Is Pakistan's army going soft?
- 9 July 2011
- From the section South Asia
Former militants in their old stronghold Swat in north-west Pakistan are being taught computers and "de-radicalised". The BBC's M Ilyas Khan attends an unusual seminar hosted by Pakistan's army amid speculation that it is engaged in a project to improve its own image after months of setbacks.
In 2007 Anwar Shah became a low-level facilitator for the Taliban when militants swept into his village in the Gulibagh area of Swat and occupied it.
Today the 35-year-old has completed 11 weeks of psycho-social, religious and vocational training at Mashal, an army-run centre for the "de-radicalisation" of Taliban prisoners.
Military officials there say that he will be "re-integrated with the society" this week, along with 89 others.
Mr Shah says he surrendered to the army in early 2010 to clear his name. For a year he was held at a detention centre but for the past three months he has been studying computers at Mashal.
"The army has treated us well, and trained us in vocations that will help us earn a living after we are released. The army will even help us find jobs here or abroad," he says.
Others at Mashal have similar words of praise for the army. The average age of Mashal inmates is 30 and they are visibly cautious about what they say to the media.
The programme was the show-piece of a major public relations exercise by the army this week when it flew in or drove overland hundreds of domestic and international journalists to Mingora, the administrative centre of Swat, to attend a three-day seminar on de-radicalisation.
Younger students at a nearby centre for juveniles, also part of the de-radicalisation programme on show, however, were not so guarded about the reality of the programme.
Two students, aged 14 and 15, to whom I spoke in confidence and in their native Pashto language, expressed their sense of isolation, saying they would rather live with their families.
Swat, and its adjoining districts were overrun by the Taliban in 2007-08: the militants destroyed schools, banned female education and dispensed their brand of street justice.
In April 2009, nearly two million people fled the area ahead of a military operation that ultimately succeeded in evicting the Taliban from the region.
Thousands of hardcore fighters and their local enablers were either arrested, surrendered voluntarily or were turned in by their families.
They are still being held by the army while parliament contemplates special laws to ensure they do not escape justice.
In 2010 the army decided to screen prisoners in order to separate out hardcore militants. They put the rest through this de-radicalisation programme.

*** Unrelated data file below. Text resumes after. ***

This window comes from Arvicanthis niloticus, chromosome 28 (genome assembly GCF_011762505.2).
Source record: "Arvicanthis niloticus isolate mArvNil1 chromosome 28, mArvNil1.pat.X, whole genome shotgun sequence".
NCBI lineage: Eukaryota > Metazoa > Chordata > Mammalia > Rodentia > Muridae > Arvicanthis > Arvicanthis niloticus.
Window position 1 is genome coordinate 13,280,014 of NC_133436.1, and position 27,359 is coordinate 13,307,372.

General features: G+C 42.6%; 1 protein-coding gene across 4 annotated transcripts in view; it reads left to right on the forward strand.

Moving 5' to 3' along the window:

Thousands of soldiers were deployed along hundreds of kilometres of roads leading up to Mingora for the seminar. More than half a dozen major hotels in town were booked by the army to house the participants.
For three days, life remained paralysed around the venue of the seminar as most roads were repeatedly blocked for traffic, including the approaches to two hospitals in the area.
Inside the venue, the army broke fresh ground by projecting a softer image of itself.
Most speakers invited to offer their analysis of the origin and causes of radicalisation were well-known critics of the military's role in politics.
The army's decades-old policy of controlling domestic politics and creating proxies to fight its wars in the region was singled out as one of the major factors that radicalised Pakistani society and led to regional instability.
Scholar and analyst, Rasool Bukhsh Raees, who chaired the first session of the seminar, told me there could be several reasons why the army decided to hold this seminar.
"They have invited scholars from abroad, who will go back and talk about their de-radicalisation programme. This may help raise donor funds to extend this model to other trouble spots in Pakistan."
The military's decision to expose itself to criticism also indicated the willingness of the army to "create an alternative narrative" to counter, or at least to soften, the "dominant narrative which is Islamist, pro-Taliban and anti-West", says another scholar and analyst, Hasan Askari Rizvi.
"An underlying message may well be to tell the West that we are serious in our fight against extremism," he said.
Many were of the opinion that it was also an effort by the army to rehabilitate its own image after it was badly tarnished when a team of US commandos penetrated Pakistani defences to kill Osama Bin Laden in a Pakistani garrison town in May.
But there was also a message that Pakistan did not agree with everything the West wanted to achieve in the region.
Talk of "mutual respect" in ties with the Western powers and opposition to drone strikes in Pakistan punctuated the proceedings of the seminar, and were echoed in the concluding remarks delivered by Prime Minister Yousuf Raza Gillani.
If the army is finally stepping back from political decision-making and is willing to cede space to the civilian administration, many in Pakistan will see this as a positive development.
But the effects of this thinking will become visible only in the long run. In the short run, few people in Swat are convinced about the army's intentions.
"The army is clearing up the debris of a mindset which it had itself created and allowed to grow," says Fazle Maula, a senior member of Swat's Council of Elders.
"It will take years for them to convince the people of Swat that they are not doing it any more."